There were certainly quite a few challenges along the way. We were robbed one night at gunpoint whilst driving back from a bar in New Orleans only a week into the trip which was quite a terrifying moment. I've been in a few sticky situations in my travels, but I've never had a gun stuck into my back before. Luckily I managed to keep hold of my camera gear after stuffing my bag under my feet in the footwell so he didn't see it, but the experience made me a bit more nervous about going out at night to shoot. 
 
One of the biggest challenges was finding locations, and the hours of driving. We covered nearly 7,000 miles in just over three weeks, spending about 6-7 hours on the road each day. There were a few times I was so tired I would think about stopping at the next motel, whatever it was like, but usually I would say to my brother "just one more" so we could find something right for a shot. 
 
This is how we found the Mount Ida motel in the middle of nowhere having driven pretty much right through the night. I'm glad we went just that one more becuase it is probably my favourite image of the series.

What has been the key to your success?

 I would say that probably commitment and perseverance are what have helped me most. I never studied photography other than reading books and working as an assistant, and I've been lucky enough to work with some fantastic and very supportive photographers who have taught me a lot about the industry and what it takes to get ahead. When starting out I found it helpful to 'shoot what you know', but you have to keep trying different things and pushing yourself in different directions to find out what it is that you really enjoy.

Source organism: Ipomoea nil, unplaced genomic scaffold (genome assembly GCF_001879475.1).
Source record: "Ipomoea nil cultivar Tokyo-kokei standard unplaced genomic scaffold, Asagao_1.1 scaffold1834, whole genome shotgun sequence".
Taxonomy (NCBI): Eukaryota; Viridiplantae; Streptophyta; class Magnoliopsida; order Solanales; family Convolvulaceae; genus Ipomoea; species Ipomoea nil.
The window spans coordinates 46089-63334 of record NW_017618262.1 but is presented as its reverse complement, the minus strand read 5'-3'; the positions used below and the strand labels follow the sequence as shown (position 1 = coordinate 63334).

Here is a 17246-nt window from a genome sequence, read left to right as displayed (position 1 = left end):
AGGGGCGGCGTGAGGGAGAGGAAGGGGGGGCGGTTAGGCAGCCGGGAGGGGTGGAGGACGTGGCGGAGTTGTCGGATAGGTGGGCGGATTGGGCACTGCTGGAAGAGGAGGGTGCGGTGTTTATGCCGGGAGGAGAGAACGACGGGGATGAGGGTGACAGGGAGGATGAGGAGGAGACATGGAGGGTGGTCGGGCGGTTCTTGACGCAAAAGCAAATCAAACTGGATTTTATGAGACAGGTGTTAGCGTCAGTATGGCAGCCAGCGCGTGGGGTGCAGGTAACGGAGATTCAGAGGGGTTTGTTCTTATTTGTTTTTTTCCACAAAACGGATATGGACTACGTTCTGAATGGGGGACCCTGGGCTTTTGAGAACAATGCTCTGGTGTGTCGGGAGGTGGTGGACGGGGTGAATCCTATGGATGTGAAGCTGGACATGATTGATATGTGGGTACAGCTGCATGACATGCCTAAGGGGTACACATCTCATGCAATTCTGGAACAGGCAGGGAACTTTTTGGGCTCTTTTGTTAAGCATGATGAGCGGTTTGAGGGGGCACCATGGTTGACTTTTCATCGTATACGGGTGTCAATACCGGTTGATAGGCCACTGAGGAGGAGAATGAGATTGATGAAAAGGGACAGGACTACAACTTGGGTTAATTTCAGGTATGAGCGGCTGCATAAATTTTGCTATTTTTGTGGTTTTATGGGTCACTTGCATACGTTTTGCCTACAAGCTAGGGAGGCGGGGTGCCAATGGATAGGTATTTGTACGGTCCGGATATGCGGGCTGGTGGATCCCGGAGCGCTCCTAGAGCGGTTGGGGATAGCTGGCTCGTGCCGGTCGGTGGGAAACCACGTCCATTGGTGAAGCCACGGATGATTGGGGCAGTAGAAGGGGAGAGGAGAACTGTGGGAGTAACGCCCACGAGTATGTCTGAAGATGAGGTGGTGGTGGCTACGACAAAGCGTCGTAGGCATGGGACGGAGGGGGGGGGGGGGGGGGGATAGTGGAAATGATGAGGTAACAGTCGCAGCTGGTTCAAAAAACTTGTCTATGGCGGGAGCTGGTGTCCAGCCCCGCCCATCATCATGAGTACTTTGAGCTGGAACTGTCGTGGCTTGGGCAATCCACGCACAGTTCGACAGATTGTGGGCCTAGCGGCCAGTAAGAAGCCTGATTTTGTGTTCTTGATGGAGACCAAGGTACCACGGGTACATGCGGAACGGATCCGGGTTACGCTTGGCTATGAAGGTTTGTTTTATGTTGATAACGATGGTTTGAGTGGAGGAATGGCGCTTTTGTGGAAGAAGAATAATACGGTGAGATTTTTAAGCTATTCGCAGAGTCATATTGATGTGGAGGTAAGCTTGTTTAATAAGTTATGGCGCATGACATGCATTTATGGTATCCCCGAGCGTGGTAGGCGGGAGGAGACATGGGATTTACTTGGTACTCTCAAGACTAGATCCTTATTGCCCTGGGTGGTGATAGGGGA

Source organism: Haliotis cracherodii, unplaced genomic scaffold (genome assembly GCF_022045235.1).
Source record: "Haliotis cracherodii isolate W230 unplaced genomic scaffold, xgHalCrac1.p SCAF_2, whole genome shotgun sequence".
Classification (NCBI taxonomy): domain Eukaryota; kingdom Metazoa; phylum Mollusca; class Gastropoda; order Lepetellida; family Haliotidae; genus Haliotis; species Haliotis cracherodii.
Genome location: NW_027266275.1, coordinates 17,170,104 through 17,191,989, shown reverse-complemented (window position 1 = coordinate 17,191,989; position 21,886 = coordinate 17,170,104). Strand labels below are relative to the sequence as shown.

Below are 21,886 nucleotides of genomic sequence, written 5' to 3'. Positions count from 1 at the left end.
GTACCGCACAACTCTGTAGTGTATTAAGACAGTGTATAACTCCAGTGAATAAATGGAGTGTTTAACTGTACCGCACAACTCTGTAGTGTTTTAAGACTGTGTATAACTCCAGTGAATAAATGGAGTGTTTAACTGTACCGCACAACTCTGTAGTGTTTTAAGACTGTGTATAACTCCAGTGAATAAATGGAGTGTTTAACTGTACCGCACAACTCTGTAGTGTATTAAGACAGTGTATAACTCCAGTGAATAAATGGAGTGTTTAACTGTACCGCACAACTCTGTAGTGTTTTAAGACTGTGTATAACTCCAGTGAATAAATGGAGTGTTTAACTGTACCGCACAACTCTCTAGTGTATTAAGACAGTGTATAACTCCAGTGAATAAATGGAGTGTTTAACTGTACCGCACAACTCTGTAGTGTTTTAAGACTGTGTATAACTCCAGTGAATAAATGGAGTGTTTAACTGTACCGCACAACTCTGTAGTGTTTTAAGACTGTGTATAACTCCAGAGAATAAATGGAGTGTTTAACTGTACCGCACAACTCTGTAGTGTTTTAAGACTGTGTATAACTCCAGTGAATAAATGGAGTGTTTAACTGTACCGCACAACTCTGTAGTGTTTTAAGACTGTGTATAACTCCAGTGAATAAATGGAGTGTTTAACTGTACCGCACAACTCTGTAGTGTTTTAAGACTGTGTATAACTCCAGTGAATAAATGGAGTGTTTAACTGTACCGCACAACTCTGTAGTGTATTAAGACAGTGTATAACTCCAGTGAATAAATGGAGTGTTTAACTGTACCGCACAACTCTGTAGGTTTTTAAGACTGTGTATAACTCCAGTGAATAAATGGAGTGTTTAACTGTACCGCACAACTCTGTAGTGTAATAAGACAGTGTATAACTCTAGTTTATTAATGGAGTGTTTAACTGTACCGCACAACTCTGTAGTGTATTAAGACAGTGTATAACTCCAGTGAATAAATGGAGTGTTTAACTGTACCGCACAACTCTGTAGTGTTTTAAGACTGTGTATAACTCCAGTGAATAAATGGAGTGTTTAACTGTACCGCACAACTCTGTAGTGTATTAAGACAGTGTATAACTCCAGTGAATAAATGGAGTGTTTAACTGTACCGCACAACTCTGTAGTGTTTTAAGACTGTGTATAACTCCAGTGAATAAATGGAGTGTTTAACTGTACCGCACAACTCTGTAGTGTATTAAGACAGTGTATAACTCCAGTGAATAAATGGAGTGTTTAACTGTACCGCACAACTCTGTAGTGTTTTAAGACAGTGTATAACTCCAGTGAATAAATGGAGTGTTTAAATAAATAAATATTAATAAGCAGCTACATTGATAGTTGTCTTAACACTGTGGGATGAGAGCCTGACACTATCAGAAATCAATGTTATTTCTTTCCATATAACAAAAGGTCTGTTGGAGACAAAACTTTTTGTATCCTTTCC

But one of the biggest lessons I have learnt is to try and delete the phrase "that'll do" from my process. If i'm not happy with a shot then I will keep trying something different until I am happy with it. Often it helps me to walk away from one which is frustrating me and come back to it. 
Interview: D&AD Next Photographer Jack FIllery Midnight America

How valuable are self-initiated projects?

Invaluable. Self-initiated projects give you the space and scope to really find out what it is you enjoy shooting, and the freedom to be as creative as you like with your photography. 
 
And practice. Not just in improving your techniques, but also your ability to visualise, plan and produce the shoot to get you the final piece you want.
 
 If you're going to shoot a project, it helps to give yourself a brief with what you are trying to achieve with the shots and how the process will allow you to achieve your aims. If you can work to your own brief, then you can work to someone else's when a job comes your way. 
 

How important are competitions and award shows for creatives?

I would say they are certainly a great way to gain recognition in the industry and are worth entering because they can help boost your credibility. There are a lot of creative people out there doing great work and competing for the jobs you want, so it always helps to be able to put "award-winning" on your website. They can also be quite a good way of gauging where the industry is in terms of the kind of work which is in demand.
 
More important than competitions and awards though is definitely the strength of your portfolio. Winning one award for one piece of good work is one thing, but it is the consistency of your work which is most important. Can you reproduce work of that calibre each job you do? Because if not then the award is perhaps fairly inconsequential. I would say work hard to make your portfolio as good as it can be, and if you enter a competition and win an award then it is a recognition of that consistency and perseverance.
 

The D&AD Next Photographer Award unearths the best new photographic talent and promote it back to the industry. The competition is open to new photographers with less than three years professional experience.